CNS Press Releases New Book on Visual Arts in the North

Lakehead University's Centre for Northern Studies (CNS) is pleased to announce the release of its latest book, Visual Arts in the North. The work is edited by Patricia Vervoort, Professor Emeritus of Visual Arts.

Visual Arts in the North is a collection of six essays representing different approaches and different interpretations of some of the art found in or inspired by the North. They demonstrate that a range of artistic skills and means were utilized by a variety of artists concerned with ideas and images of the "North." As these essays pursue this theme, it becomes obvious that the "North" has many meanings and many interpretations. Most publications treat Canadian art history as belonging essentially to urban locations and leave the impression that nothing exists, let alone art, between Toronto and Winnipeg. The essays in this volume attempt to fill this gap in Canadian art history and to demonstrate that art production exists outside of the large Canadian cities.

The Centre for Northern Studies publishes original peer-reviewed, high-quality academic books in all areas relating to Northern Ontario, the Provincial Norths, the Territorial Norths, and the Circumpolar World. If you are interested in submitting a project for consideration, guidelines can be found on this site.

Graduate Students Receive $15,000 in Federal Funds for Northern Field Research

(March 30, 2011 - Thunder Bay, ON)  Six graduate students at Lakehead have been awarded $15,000 for field research support in Northern Canada. The funds are granted through the Northern Scientific Training Program (NSTP), a Department of Indian Affairs and Northern Development program administered at Lakehead by the Centre for Northern Studies (CNS). NSTP aims to promote interest in northern studies, and provide opportunities for advanced and graduate students to obtain experience and professional training in the North.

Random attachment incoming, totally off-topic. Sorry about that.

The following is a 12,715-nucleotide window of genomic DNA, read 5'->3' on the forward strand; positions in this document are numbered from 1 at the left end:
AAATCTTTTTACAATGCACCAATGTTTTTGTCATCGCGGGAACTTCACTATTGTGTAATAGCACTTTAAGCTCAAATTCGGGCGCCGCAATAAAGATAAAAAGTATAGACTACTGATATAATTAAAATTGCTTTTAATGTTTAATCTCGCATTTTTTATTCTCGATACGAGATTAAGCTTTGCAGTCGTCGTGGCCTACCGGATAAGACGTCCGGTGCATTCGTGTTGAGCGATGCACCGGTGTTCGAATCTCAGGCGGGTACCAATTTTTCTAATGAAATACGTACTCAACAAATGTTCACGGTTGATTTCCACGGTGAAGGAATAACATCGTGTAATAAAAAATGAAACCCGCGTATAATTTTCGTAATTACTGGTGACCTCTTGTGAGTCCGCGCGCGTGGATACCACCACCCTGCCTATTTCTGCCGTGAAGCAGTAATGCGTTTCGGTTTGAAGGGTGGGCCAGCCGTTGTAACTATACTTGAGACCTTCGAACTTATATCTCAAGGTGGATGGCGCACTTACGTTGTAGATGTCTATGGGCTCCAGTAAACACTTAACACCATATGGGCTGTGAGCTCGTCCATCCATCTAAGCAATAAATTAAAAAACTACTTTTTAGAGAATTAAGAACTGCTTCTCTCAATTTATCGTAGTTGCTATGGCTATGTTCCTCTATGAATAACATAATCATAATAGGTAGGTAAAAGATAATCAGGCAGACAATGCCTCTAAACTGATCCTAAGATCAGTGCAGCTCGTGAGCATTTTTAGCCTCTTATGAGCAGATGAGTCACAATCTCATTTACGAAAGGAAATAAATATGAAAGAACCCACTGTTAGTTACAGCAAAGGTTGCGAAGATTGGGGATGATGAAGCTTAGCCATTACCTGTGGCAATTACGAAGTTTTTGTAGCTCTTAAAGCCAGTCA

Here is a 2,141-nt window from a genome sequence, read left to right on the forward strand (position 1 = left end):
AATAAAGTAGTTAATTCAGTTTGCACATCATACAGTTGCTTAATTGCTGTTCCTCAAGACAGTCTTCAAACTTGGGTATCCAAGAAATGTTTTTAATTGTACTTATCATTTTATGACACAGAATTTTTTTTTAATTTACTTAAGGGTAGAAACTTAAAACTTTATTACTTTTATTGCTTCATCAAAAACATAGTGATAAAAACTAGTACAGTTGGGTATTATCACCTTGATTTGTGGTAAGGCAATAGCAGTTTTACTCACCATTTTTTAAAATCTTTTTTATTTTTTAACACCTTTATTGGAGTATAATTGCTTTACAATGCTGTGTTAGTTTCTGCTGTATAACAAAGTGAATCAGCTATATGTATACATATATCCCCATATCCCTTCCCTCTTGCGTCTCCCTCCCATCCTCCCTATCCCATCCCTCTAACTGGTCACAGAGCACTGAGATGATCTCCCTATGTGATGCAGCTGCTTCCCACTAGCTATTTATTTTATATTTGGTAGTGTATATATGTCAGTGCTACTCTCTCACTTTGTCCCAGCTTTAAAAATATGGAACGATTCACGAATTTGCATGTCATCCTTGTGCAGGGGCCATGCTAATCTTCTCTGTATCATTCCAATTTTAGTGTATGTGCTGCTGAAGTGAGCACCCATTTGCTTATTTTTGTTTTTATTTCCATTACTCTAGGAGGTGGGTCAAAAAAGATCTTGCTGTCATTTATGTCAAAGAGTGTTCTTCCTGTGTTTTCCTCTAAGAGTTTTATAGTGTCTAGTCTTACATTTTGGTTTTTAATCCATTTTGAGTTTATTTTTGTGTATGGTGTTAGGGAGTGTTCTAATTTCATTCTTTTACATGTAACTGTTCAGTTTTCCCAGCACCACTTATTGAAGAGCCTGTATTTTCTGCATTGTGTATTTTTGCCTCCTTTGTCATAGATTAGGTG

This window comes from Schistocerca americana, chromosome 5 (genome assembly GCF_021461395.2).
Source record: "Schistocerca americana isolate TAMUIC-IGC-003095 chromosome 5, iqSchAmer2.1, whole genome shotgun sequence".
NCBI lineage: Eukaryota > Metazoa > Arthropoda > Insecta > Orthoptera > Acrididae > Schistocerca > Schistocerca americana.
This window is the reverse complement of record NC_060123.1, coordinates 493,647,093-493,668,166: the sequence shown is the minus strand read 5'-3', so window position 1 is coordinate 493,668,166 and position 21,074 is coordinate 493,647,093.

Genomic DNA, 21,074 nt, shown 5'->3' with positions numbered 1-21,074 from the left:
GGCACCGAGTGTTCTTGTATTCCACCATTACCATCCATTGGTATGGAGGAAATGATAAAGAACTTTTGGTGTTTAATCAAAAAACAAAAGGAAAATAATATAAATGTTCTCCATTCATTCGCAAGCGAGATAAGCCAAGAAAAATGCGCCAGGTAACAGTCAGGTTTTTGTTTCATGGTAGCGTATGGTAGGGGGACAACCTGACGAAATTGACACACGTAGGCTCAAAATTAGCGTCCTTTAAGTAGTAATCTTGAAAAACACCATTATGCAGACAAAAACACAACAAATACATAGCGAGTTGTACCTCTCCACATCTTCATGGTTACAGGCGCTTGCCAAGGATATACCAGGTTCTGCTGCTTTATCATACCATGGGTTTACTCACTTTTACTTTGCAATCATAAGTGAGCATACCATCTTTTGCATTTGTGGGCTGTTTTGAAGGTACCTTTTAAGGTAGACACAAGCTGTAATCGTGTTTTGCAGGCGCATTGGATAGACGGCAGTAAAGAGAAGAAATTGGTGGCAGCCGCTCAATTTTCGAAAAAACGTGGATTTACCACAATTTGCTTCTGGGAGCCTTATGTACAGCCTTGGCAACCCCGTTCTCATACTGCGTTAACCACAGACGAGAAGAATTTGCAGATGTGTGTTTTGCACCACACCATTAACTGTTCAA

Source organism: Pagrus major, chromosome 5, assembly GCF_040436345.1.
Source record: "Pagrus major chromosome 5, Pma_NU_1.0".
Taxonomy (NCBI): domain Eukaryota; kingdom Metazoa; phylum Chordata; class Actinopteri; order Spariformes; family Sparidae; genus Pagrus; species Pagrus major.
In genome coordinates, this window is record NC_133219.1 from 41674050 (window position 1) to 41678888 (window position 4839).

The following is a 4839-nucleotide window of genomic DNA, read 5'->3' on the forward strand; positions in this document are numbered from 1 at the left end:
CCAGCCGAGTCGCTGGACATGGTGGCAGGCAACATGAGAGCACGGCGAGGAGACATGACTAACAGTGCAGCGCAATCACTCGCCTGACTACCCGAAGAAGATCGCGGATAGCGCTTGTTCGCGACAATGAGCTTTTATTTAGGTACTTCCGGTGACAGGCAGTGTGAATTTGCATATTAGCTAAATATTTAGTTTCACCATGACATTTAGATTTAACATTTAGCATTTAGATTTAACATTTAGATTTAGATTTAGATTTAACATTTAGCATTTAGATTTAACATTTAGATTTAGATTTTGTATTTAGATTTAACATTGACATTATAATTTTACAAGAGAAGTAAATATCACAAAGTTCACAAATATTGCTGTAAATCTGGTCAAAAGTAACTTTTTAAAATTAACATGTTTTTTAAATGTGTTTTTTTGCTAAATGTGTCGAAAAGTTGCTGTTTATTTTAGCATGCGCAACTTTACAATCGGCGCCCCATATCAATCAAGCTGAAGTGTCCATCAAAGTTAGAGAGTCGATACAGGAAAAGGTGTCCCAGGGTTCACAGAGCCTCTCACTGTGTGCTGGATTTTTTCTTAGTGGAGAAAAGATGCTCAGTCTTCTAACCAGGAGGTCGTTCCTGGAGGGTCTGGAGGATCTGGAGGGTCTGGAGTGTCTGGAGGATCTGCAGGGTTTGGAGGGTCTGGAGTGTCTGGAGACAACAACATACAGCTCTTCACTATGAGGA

"Over the past two years, Lakehead students have been awarded almost $35,000 to offset the cost of conducting field work in the Canadian North,” states CNS Director and Chair of the Interdisciplinary Northern Studies Programs Committee, Dr. Michel S. Beaulieu. “Our student's continued success at these highly competitive grants underscores the ongoing significance of our university in northern research.”

"Graduate students pursuing research in Northern Canada are participating in one of the core areas that distinguishes Lakehead from most other research-intensive Canadian schools," adds Dr. Philip Hicks, Dean of Graduate Studies.

Projects supported this year include:

  • David Finch, MES in Northern Environments and Cultures, "Customary Patterns of Animal Use and Disposal in Fort Severn"
  • Ryan Garnett, MES in Nature Based Recreation and Tourism, "Incorporating 3D Visualization into Wilderness Perception Mapping"
  • William Halliday, MSc in Biology, "A Comparative Analysis of Transborder Effect of Predation Risk on Lemming Habitat Use"